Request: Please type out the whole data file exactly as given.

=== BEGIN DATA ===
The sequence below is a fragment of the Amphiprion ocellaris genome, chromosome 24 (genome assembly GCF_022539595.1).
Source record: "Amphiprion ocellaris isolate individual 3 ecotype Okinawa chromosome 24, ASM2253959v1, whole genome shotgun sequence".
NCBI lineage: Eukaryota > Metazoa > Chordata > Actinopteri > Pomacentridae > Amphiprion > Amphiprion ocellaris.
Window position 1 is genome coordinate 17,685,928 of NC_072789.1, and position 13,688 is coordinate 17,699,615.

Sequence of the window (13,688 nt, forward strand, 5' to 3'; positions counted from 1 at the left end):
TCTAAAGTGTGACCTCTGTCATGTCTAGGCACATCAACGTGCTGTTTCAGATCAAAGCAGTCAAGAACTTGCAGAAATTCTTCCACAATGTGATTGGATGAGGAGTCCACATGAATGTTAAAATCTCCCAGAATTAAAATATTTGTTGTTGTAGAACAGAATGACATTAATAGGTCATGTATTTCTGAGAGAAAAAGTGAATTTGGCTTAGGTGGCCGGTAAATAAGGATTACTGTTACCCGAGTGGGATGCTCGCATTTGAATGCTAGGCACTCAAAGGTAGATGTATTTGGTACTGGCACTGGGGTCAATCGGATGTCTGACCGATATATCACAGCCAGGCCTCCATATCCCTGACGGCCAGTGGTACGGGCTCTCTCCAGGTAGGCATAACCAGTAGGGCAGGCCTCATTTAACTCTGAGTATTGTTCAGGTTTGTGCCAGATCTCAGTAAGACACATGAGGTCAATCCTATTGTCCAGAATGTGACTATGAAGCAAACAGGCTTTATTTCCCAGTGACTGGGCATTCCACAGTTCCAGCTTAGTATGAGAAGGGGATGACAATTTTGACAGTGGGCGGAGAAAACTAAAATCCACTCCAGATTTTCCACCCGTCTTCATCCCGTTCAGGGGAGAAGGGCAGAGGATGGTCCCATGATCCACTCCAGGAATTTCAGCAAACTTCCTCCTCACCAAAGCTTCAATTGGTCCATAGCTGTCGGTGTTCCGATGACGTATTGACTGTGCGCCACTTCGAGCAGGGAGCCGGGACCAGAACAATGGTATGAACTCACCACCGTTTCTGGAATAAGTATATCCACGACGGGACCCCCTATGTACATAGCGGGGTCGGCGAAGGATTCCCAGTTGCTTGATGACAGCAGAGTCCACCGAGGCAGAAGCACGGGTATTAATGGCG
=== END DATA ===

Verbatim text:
The sequence below is a fragment of the Amphiprion ocellaris genome, chromosome 24 (genome assembly GCF_022539595.1).
Source record: "Amphiprion ocellaris isolate individual 3 ecotype Okinawa chromosome 24, ASM2253959v1, whole genome shotgun sequence".
NCBI lineage: Eukaryota > Metazoa > Chordata > Actinopteri > Pomacentridae > Amphiprion > Amphiprion ocellaris.
Window position 1 is genome coordinate 17,685,928 of NC_072789.1, and position 13,688 is coordinate 17,699,615.

Sequence of the window (13,688 nt, forward strand, 5' to 3'; positions counted from 1 at the left end):
TCTAAAGTGTGACCTCTGTCATGTCTAGGCACATCAACGTGCTGTTTCAGATCAAAGCAGTCAAGAACTTGCAGAAATTCTTCCACAATGTGATTGGATGAGGAGTCCACATGAATGTTAAAATCTCCCAGAATTAAAATATTTGTTGTTGTAGAACAGAATGACATTAATAGGTCATGTATTTCTGAGAGAAAAAGTGAATTTGGCTTAGGTGGCCGGTAAATAAGGATTACTGTTACCCGAGTGGGATGCTCGCATTTGAATGCTAGGCACTCAAAGGTAGATGTATTTGGTACTGGCACTGGGGTCAATCGGATGTCTGACCGATATATCACAGCCAGGCCTCCATATCCCTGACGGCCAGTGGTACGGGCTCTCTCCAGGTAGGCATAACCAGTAGGGCAGGCCTCATTTAACTCTGAGTATTGTTCAGGTTTGTGCCAGATCTCAGTAAGACACATGAGGTCAATCCTATTGTCCAGAATGTGACTATGAAGCAAACAGGCTTTATTTCCCAGTGACTGGGCATTCCACAGTTCCAGCTTAGTATGAGAAGGGGATGACAATTTTGACAGTGGGCGGAGAAAACTAAAATCCACTCCAGATTTTCCACCCGTCTTCATCCCGTTCAGGGGAGAAGGGCAGAGGATGGTCCCATGATCCACTCCAGGAATTTCAGCAAACTTCCTCCTCACCAAAGCTTCAATTGGTCCATAGCTGTCGGTGTTCCGATGACGTATTGACTGTGCGCCACTTCGAGCAGGGAGCCGGGACCAGAACAATGGTATGAACTCACCACCGTTTCTGGAATAAGTATATCCACGACGGGACCCCCTATGTACATAGCGGGGTCGGCGAAGGATTCCCAGTTGCTTGATGACAGCAGAGTCCACCGAGGCAGAAGCACGGGTATTAATGGCG